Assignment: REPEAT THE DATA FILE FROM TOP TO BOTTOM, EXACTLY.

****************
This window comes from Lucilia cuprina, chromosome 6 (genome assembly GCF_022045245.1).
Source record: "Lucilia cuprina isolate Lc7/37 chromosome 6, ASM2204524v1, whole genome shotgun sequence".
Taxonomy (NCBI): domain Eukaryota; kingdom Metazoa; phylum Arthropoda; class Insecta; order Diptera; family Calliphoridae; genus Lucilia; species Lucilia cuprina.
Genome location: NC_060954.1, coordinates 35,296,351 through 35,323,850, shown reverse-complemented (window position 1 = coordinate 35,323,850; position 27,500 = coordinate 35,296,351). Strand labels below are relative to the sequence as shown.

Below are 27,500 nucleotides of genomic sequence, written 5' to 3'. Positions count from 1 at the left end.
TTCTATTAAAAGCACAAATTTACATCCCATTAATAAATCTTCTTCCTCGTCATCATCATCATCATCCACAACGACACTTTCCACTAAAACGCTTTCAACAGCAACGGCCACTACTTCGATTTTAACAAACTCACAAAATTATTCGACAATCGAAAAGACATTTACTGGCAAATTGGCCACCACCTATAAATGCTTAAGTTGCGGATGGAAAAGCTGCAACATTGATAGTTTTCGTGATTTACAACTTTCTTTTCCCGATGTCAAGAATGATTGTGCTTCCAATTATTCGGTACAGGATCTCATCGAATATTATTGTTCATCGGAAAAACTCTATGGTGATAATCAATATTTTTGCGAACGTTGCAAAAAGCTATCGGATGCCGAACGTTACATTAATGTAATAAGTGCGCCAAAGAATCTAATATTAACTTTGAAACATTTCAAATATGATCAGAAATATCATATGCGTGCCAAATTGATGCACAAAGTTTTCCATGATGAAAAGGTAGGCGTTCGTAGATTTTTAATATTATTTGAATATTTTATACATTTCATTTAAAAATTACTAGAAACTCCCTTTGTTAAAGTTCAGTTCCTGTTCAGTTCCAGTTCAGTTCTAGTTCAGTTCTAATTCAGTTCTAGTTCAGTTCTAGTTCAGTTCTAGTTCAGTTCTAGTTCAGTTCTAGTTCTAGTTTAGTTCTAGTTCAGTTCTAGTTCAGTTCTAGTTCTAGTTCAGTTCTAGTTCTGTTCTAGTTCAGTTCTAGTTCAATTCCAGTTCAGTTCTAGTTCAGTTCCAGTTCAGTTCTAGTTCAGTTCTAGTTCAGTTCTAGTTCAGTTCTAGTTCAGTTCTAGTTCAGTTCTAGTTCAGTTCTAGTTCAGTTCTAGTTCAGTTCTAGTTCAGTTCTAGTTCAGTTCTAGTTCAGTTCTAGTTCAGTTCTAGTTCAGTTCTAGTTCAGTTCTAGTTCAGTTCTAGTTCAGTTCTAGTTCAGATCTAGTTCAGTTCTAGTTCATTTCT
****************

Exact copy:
This window comes from Lucilia cuprina, chromosome 6 (genome assembly GCF_022045245.1).
Source record: "Lucilia cuprina isolate Lc7/37 chromosome 6, ASM2204524v1, whole genome shotgun sequence".
Taxonomy (NCBI): domain Eukaryota; kingdom Metazoa; phylum Arthropoda; class Insecta; order Diptera; family Calliphoridae; genus Lucilia; species Lucilia cuprina.
Genome location: NC_060954.1, coordinates 35,296,351 through 35,323,850, shown reverse-complemented (window position 1 = coordinate 35,323,850; position 27,500 = coordinate 35,296,351). Strand labels below are relative to the sequence as shown.

Below are 27,500 nucleotides of genomic sequence, written 5' to 3'. Positions count from 1 at the left end.
TTCTATTAAAAGCACAAATTTACATCCCATTAATAAATCTTCTTCCTCGTCATCATCATCATCATCCACAACGACACTTTCCACTAAAACGCTTTCAACAGCAACGGCCACTACTTCGATTTTAACAAACTCACAAAATTATTCGACAATCGAAAAGACATTTACTGGCAAATTGGCCACCACCTATAAATGCTTAAGTTGCGGATGGAAAAGCTGCAACATTGATAGTTTTCGTGATTTACAACTTTCTTTTCCCGATGTCAAGAATGATTGTGCTTCCAATTATTCGGTACAGGATCTCATCGAATATTATTGTTCATCGGAAAAACTCTATGGTGATAATCAATATTTTTGCGAACGTTGCAAAAAGCTATCGGATGCCGAACGTTACATTAATGTAATAAGTGCGCCAAAGAATCTAATATTAACTTTGAAACATTTCAAATATGATCAGAAATATCATATGCGTGCCAAATTGATGCACAAAGTTTTCCATGATGAAAAGGTAGGCGTTCGTAGATTTTTAATATTATTTGAATATTTTATACATTTCATTTAAAAATTACTAGAAACTCCCTTTGTTAAAGTTCAGTTCCTGTTCAGTTCCAGTTCAGTTCTAGTTCAGTTCTAATTCAGTTCTAGTTCAGTTCTAGTTCAGTTCTAGTTCAGTTCTAGTTCAGTTCTAGTTCTAGTTTAGTTCTAGTTCAGTTCTAGTTCAGTTCTAGTTCTAGTTCAGTTCTAGTTCTGTTCTAGTTCAGTTCTAGTTCAATTCCAGTTCAGTTCTAGTTCAGTTCCAGTTCAGTTCTAGTTCAGTTCTAGTTCAGTTCTAGTTCAGTTCTAGTTCAGTTCTAGTTCAGTTCTAGTTCAGTTCTAGTTCAGTTCTAGTTCAGTTCTAGTTCAGTTCTAGTTCAGTTCTAGTTCAGTTCTAGTTCAGTTCTAGTTCAGTTCTAGTTCAGTTCTAGTTCAGTTCTAGTTCAGTTCTAGTTCAGATCTAGTTCAGTTCTAGTTCATTTCT